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J. J. Brown, Wordslinger

"I Sling Words As I Go Along."

Tag

personality

So, it’s Henry the Gray’s tenth birthday today…..

……and in the eight years that I’ve known him, he’s mellowed into a mildly sociable and funny personality.

Henry the Gray is my cat. This is him, trying to convince me that I want to give him my dinner.

Henry the Gray using mind control.
Henry the Gray using mind control.

Henry the Gray was not the most congenial of cats when I met him. At two, he was angry, aggressive and spoiled by his owner, who felt guilty for not spending time with him. Because Henry’s previous owner was moving and could not take him to the new place, she turned to me. I took him in. I couldn’t not take him in. If I didn’t, he would go to the pound or a shelter and aggressive animals don’t last long there.

After we established that I was his boss, Henry the Gray relaxed and took on the role of my watcher. He enjoyed surfing the internet with me (although I suspect it was the cursor on the computer screen that had his interest more than anything else). I would leave the local jazz station on when I left my apartment for the day and found him relaxed or sleeping when I came home.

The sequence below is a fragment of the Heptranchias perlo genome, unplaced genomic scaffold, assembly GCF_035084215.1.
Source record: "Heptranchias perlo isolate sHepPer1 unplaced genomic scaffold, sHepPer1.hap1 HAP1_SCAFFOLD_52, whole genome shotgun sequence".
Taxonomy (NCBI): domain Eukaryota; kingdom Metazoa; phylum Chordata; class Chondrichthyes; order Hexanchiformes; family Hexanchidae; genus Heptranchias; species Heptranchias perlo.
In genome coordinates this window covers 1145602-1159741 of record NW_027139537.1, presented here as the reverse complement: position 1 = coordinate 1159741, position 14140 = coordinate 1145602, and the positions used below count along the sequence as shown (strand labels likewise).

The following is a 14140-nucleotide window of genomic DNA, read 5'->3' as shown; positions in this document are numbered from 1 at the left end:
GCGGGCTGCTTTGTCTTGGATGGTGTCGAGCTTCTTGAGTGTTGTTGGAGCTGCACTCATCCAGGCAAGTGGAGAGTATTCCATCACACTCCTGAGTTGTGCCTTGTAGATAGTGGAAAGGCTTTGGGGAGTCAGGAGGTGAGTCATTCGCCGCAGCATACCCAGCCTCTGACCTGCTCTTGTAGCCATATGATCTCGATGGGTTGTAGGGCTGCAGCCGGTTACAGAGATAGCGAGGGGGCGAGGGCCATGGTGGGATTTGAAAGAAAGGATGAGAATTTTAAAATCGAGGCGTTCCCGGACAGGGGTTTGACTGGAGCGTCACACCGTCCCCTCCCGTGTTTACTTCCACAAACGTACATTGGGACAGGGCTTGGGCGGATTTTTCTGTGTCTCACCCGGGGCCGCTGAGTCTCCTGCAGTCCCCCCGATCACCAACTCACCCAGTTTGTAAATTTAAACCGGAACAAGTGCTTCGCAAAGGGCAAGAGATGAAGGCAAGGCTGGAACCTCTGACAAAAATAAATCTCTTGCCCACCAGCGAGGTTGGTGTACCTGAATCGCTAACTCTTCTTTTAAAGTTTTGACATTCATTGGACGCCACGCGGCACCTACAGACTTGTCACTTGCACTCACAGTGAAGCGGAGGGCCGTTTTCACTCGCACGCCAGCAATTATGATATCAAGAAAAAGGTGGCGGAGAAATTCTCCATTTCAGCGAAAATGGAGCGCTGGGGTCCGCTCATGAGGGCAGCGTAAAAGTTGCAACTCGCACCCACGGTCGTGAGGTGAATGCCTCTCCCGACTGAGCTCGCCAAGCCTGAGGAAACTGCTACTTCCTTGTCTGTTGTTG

Henry the Gray sleeping.
Henry the Gray sleeping.

When I decided to move back to my home town, Henry the Gray came with me. He loves to explore the garage and the back yard and has an on-going negotiation with another cat that has decided to make its home with us.

Henry the Gray (left) and Otis the Orange (right).
Henry the Gray (left) and Otis the Orange (right).

As a cat, Henry the Gray takes his duties very seriously. Whenever the kitchen waste-basket trash talks him, Henry the Gray takes it upon himself to establish who is boss.

Henry the Gray displays fierce hunting skills and asserts dominance.
Henry the Gray displays fierce hunting skills and asserts dominance.

Because I am concerned for his safety, Henry the Gray is not allowed outside on Halloween or the Fourth of July.

He does not approve of these rules.

Henry the Gray sulking because he is not allowed outside due to his safety.